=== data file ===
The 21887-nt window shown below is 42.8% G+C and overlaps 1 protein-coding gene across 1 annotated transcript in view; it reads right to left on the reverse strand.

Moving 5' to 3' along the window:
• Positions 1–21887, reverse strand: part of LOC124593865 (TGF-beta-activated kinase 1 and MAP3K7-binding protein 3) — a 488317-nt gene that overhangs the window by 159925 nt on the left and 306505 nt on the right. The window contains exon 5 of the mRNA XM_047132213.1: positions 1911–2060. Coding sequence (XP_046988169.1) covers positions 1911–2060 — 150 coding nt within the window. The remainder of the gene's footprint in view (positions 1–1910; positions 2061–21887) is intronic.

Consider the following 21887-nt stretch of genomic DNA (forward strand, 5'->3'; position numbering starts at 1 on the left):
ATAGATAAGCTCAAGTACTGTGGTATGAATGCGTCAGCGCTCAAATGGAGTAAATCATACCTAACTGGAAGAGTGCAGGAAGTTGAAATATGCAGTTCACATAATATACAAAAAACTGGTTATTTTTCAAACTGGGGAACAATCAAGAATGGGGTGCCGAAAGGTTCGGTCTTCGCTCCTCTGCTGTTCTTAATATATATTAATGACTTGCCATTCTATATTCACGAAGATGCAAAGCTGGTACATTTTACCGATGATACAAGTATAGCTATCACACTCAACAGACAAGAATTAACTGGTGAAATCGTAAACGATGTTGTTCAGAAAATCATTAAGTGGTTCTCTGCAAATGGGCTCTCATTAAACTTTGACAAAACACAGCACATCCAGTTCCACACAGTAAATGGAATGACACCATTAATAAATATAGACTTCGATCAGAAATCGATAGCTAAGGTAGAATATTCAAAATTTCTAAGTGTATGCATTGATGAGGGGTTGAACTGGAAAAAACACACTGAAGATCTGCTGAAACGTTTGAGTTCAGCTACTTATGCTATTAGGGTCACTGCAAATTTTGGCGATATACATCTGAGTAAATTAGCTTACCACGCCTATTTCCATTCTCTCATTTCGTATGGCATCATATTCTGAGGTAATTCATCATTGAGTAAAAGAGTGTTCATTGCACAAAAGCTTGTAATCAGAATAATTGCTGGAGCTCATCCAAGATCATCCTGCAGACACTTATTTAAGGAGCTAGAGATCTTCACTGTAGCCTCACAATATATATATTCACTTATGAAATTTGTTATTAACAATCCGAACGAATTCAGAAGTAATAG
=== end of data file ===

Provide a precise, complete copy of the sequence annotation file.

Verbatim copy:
The 21887-nt window shown below is 42.8% G+C and overlaps 1 protein-coding gene across 1 annotated transcript in view; it reads right to left on the reverse strand.

Moving 5' to 3' along the window:
• Positions 1–21887, reverse strand: part of LOC124593865 (TGF-beta-activated kinase 1 and MAP3K7-binding protein 3) — a 488317-nt gene that overhangs the window by 159925 nt on the left and 306505 nt on the right. The window contains exon 5 of the mRNA XM_047132213.1: positions 1911–2060. Coding sequence (XP_046988169.1) covers positions 1911–2060 — 150 coding nt within the window. The remainder of the gene's footprint in view (positions 1–1910; positions 2061–21887) is intronic.

Consider the following 21887-nt stretch of genomic DNA (forward strand, 5'->3'; position numbering starts at 1 on the left):
ATAGATAAGCTCAAGTACTGTGGTATGAATGCGTCAGCGCTCAAATGGAGTAAATCATACCTAACTGGAAGAGTGCAGGAAGTTGAAATATGCAGTTCACATAATATACAAAAAACTGGTTATTTTTCAAACTGGGGAACAATCAAGAATGGGGTGCCGAAAGGTTCGGTCTTCGCTCCTCTGCTGTTCTTAATATATATTAATGACTTGCCATTCTATATTCACGAAGATGCAAAGCTGGTACATTTTACCGATGATACAAGTATAGCTATCACACTCAACAGACAAGAATTAACTGGTGAAATCGTAAACGATGTTGTTCAGAAAATCATTAAGTGGTTCTCTGCAAATGGGCTCTCATTAAACTTTGACAAAACACAGCACATCCAGTTCCACACAGTAAATGGAATGACACCATTAATAAATATAGACTTCGATCAGAAATCGATAGCTAAGGTAGAATATTCAAAATTTCTAAGTGTATGCATTGATGAGGGGTTGAACTGGAAAAAACACACTGAAGATCTGCTGAAACGTTTGAGTTCAGCTACTTATGCTATTAGGGTCACTGCAAATTTTGGCGATATACATCTGAGTAAATTAGCTTACCACGCCTATTTCCATTCTCTCATTTCGTATGGCATCATATTCTGAGGTAATTCATCATTGAGTAAAAGAGTGTTCATTGCACAAAAGCTTGTAATCAGAATAATTGCTGGAGCTCATCCAAGATCATCCTGCAGACACTTATTTAAGGAGCTAGAGATCTTCACTGTAGCCTCACAATATATATATTCACTTATGAAATTTGTTATTAACAATCCGAACGAATTCAGAAGTAATAG